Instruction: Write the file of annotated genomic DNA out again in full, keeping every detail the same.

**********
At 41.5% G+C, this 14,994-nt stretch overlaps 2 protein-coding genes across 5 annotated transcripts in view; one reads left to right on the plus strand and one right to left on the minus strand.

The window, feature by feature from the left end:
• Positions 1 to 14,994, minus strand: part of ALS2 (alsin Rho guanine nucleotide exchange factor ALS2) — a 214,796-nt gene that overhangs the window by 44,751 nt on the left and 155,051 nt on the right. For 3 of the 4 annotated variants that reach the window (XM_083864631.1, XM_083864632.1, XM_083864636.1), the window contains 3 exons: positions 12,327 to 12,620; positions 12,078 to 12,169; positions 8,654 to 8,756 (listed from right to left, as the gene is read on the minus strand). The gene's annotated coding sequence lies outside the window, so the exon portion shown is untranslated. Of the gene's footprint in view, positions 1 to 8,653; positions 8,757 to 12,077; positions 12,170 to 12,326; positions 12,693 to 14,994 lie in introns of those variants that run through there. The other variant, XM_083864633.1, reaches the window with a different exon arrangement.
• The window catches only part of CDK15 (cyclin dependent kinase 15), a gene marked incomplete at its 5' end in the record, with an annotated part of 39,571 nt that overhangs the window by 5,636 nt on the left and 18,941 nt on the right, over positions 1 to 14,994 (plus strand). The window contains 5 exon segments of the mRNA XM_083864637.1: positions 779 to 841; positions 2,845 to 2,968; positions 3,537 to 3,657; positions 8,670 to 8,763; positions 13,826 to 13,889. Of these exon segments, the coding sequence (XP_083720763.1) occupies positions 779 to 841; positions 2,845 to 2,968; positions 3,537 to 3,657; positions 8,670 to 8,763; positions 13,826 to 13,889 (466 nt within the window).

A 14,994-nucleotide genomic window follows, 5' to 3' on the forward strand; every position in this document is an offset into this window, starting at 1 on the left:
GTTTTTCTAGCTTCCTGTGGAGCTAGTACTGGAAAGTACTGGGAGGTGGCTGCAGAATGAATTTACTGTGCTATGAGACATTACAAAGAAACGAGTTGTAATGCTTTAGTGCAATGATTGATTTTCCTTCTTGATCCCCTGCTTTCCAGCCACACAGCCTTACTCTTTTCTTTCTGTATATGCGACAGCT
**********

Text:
At 41.5% G+C, this 14,994-nt stretch overlaps 2 protein-coding genes across 5 annotated transcripts in view; one reads left to right on the plus strand and one right to left on the minus strand.

The window, feature by feature from the left end:
• Positions 1 to 14,994, minus strand: part of ALS2 (alsin Rho guanine nucleotide exchange factor ALS2) — a 214,796-nt gene that overhangs the window by 44,751 nt on the left and 155,051 nt on the right. For 3 of the 4 annotated variants that reach the window (XM_083864631.1, XM_083864632.1, XM_083864636.1), the window contains 3 exons: positions 12,327 to 12,620; positions 12,078 to 12,169; positions 8,654 to 8,756 (listed from right to left, as the gene is read on the minus strand). The gene's annotated coding sequence lies outside the window, so the exon portion shown is untranslated. Of the gene's footprint in view, positions 1 to 8,653; positions 8,757 to 12,077; positions 12,170 to 12,326; positions 12,693 to 14,994 lie in introns of those variants that run through there. The other variant, XM_083864633.1, reaches the window with a different exon arrangement.
• The window catches only part of CDK15 (cyclin dependent kinase 15), a gene marked incomplete at its 5' end in the record, with an annotated part of 39,571 nt that overhangs the window by 5,636 nt on the left and 18,941 nt on the right, over positions 1 to 14,994 (plus strand). The window contains 5 exon segments of the mRNA XM_083864637.1: positions 779 to 841; positions 2,845 to 2,968; positions 3,537 to 3,657; positions 8,670 to 8,763; positions 13,826 to 13,889. Of these exon segments, the coding sequence (XP_083720763.1) occupies positions 779 to 841; positions 2,845 to 2,968; positions 3,537 to 3,657; positions 8,670 to 8,763; positions 13,826 to 13,889 (466 nt within the window).

A 14,994-nucleotide genomic window follows, 5' to 3' on the forward strand; every position in this document is an offset into this window, starting at 1 on the left:
GTTTTTCTAGCTTCCTGTGGAGCTAGTACTGGAAAGTACTGGGAGGTGGCTGCAGAATGAATTTACTGTGCTATGAGACATTACAAAGAAACGAGTTGTAATGCTTTAGTGCAATGATTGATTTTCCTTCTTGATCCCCTGCTTTCCAGCCACACAGCCTTACTCTTTTCTTTCTGTATATGCGACAGCT